The ban on UAE citizens to travelling to Lebanon will hurt the country’s tourism sector, experts say.
The travel ban comes on the heels of Saudi Arabia stopping US$4 billion in military aid to Lebanon last week. The Saudi decision was backed by the UAE, Kuwait and Bahrain.
Security concerns and geopolitical tensions also plague Syria, Egypt and Turkey.
Travellers from the UAE and the Arabian Gulf are expected to prefer destinations in Europe and the Far East over popular destinations in Egypt, Lebanon and Turkey this year, according to Euromonitor International and travel agencies.
“Political tensions have and are expected to have in the forecast negative impact not only on the economic ties but is also expected to be detrimental for the tourism flow from Gulf counties towards Lebanon,” said Kinda Chebib, the lead analyst at Euromonitor International. “[Arabian] Gulf tourists in general were vital to the industry and to the Lebanese economy. Those decisions are therefore expected to have strong repercussion on the financial situation of Lebanon on the short to medium term.”
Security concerns could also result in a gradual repatriation of the Gulf workforce currently active in Lebanon. “Gulf investments in major Lebanese sectors and in particular in key real estate projects are likely to be halted or cancelled,” Ms Chebib said.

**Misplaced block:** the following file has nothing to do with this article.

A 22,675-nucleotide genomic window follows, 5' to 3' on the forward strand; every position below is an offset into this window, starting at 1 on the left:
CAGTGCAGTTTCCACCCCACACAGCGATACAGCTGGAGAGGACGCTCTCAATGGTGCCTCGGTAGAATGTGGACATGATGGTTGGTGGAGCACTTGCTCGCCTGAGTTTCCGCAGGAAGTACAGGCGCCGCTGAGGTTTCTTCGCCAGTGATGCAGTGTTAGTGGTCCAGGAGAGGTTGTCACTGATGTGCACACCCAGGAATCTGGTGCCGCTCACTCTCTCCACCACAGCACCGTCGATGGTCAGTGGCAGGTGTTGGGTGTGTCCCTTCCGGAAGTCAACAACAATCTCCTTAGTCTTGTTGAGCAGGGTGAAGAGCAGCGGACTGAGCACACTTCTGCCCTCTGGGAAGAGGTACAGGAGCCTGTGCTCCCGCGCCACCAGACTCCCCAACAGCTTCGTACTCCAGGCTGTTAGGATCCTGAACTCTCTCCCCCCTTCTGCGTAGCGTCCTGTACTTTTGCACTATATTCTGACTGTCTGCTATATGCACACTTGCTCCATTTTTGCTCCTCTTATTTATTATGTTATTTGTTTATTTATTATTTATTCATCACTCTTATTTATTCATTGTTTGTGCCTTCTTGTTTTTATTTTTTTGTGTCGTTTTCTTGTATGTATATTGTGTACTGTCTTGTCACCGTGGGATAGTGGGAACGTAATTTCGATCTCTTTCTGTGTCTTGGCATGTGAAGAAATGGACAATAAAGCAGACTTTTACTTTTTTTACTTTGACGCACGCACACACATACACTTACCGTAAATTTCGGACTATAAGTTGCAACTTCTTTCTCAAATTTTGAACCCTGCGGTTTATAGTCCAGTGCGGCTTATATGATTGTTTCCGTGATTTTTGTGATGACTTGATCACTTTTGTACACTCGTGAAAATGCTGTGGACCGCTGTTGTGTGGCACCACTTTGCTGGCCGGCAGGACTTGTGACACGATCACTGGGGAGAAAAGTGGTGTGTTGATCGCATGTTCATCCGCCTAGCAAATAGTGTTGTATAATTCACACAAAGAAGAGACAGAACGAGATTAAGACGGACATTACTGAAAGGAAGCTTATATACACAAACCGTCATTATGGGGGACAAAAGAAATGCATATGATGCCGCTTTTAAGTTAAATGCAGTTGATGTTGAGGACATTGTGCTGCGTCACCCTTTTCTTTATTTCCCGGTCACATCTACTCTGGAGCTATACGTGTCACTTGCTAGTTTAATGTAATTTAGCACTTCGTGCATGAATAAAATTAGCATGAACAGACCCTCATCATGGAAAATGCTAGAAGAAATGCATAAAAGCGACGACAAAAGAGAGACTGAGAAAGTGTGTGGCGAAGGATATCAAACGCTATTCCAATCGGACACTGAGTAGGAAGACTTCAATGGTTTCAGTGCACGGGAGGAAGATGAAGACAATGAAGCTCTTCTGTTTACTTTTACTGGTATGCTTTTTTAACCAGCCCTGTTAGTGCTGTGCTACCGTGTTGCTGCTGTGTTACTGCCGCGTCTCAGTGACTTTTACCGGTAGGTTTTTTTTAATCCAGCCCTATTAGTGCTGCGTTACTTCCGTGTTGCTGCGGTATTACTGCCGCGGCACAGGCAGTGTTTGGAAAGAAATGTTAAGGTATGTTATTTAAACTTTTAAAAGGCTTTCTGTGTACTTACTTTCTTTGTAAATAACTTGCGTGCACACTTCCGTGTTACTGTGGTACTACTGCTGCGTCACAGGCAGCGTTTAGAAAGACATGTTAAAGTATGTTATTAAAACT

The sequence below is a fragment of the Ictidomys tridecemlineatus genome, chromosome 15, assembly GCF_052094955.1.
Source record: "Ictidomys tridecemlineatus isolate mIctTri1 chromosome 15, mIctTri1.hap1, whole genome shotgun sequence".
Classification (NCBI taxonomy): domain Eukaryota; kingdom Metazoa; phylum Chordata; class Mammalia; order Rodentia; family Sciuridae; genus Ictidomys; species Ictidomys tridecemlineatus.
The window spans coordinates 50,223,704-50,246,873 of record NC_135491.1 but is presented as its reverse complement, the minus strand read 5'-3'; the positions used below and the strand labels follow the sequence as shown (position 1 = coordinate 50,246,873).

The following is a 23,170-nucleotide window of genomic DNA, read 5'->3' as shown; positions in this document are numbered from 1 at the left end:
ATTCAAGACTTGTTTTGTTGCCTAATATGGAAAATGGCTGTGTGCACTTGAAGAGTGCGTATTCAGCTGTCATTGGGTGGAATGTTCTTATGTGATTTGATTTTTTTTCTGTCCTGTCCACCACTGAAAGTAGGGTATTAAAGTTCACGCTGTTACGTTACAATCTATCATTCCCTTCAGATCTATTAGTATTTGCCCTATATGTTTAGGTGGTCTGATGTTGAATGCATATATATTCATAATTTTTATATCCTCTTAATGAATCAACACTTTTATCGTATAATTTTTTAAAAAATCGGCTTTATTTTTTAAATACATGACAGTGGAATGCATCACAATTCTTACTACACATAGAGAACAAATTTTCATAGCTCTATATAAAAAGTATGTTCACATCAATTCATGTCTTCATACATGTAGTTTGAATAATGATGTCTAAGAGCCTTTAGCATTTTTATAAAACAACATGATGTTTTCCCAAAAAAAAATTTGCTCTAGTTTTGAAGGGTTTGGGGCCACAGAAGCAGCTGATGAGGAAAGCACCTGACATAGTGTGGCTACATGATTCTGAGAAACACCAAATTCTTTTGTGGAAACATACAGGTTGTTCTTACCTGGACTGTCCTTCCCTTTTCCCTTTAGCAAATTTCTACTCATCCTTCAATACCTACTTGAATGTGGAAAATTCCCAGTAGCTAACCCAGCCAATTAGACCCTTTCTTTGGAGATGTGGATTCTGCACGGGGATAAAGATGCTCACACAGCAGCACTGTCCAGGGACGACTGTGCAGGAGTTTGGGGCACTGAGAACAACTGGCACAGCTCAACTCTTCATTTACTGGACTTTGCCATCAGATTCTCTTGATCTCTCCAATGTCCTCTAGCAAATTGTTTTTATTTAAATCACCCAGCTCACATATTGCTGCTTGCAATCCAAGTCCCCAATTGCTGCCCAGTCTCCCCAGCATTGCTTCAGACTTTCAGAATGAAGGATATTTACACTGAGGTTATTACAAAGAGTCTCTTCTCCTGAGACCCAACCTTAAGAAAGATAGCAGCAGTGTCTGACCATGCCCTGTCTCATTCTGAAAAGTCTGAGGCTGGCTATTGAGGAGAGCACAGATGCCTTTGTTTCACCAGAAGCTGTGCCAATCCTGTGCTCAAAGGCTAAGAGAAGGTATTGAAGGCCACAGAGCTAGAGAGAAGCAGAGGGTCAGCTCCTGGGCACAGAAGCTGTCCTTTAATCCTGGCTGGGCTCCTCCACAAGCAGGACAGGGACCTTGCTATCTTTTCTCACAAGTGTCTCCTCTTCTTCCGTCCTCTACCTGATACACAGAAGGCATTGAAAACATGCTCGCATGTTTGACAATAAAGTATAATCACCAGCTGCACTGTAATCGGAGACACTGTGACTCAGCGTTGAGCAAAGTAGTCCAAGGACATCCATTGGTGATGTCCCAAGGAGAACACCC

The Gulf government deposits at the Central Bank of Lebanon is around $860 million, she said.
Lebanon’s own security issues deterred Gulf tourists from spending holidays in the country last year.
The Lebanese tourism ministry was hoping to attract Gulf travellers back, with its Rise Above Lebanon promotional video, which is a part of its "Live Love Lebanon" campaign. The country also promoted itself in Dubai through advertising hoardings last month.
About 1.44 million tourists were expected to visit Lebanon this year, up marginally from 1.4 million last year, according to Euromonitor International. Of these, 48,000 were expected from Saudi Arabia, up from 45,700 a year earlier. From the UAE, the number of arrivals were expected at 7,900, up from 7,600 last year.
Travel agents also expect low outbound flow to Turkey and Egypt.
Because of the current political climate, bookings to these destinations have dropped, according to Musafir.com.
“Lebanon and Turkey have taken a huge hit in terms outbound numbers,” said Atish Thapa, the head of leisure travel at Musafir.com. “Overall all three markets could see an increase in bookings from quarter three onwards, but the quarter one and quarter two outlook on sales to these destinations is low.”
Leisure travel to Lebanon was expected to decline by 20 per cent this year compared to last year, according to the Egyptian travel agency Travco.
“There was not that much demand from the Arabian Gulf markets to Lebanon,” said Akram Adel, the director of travel for holidays and business and incentive travel at Travco in Dubai. Demand to Turkey and Egypt is also expected to be down by 30 to 40 per cent compared to last year, he said.
Musafir’s Mr Thapa said the portal was experiencing a lot of nterest in offbeat European destination such as Croatia, Bulgaria, Scandinavia and Hungary
“Apart from traditional destinations such as the Far East, Kenya, Maldives and South East Asia, cruise options to these destinations are the most enquired,” he said.
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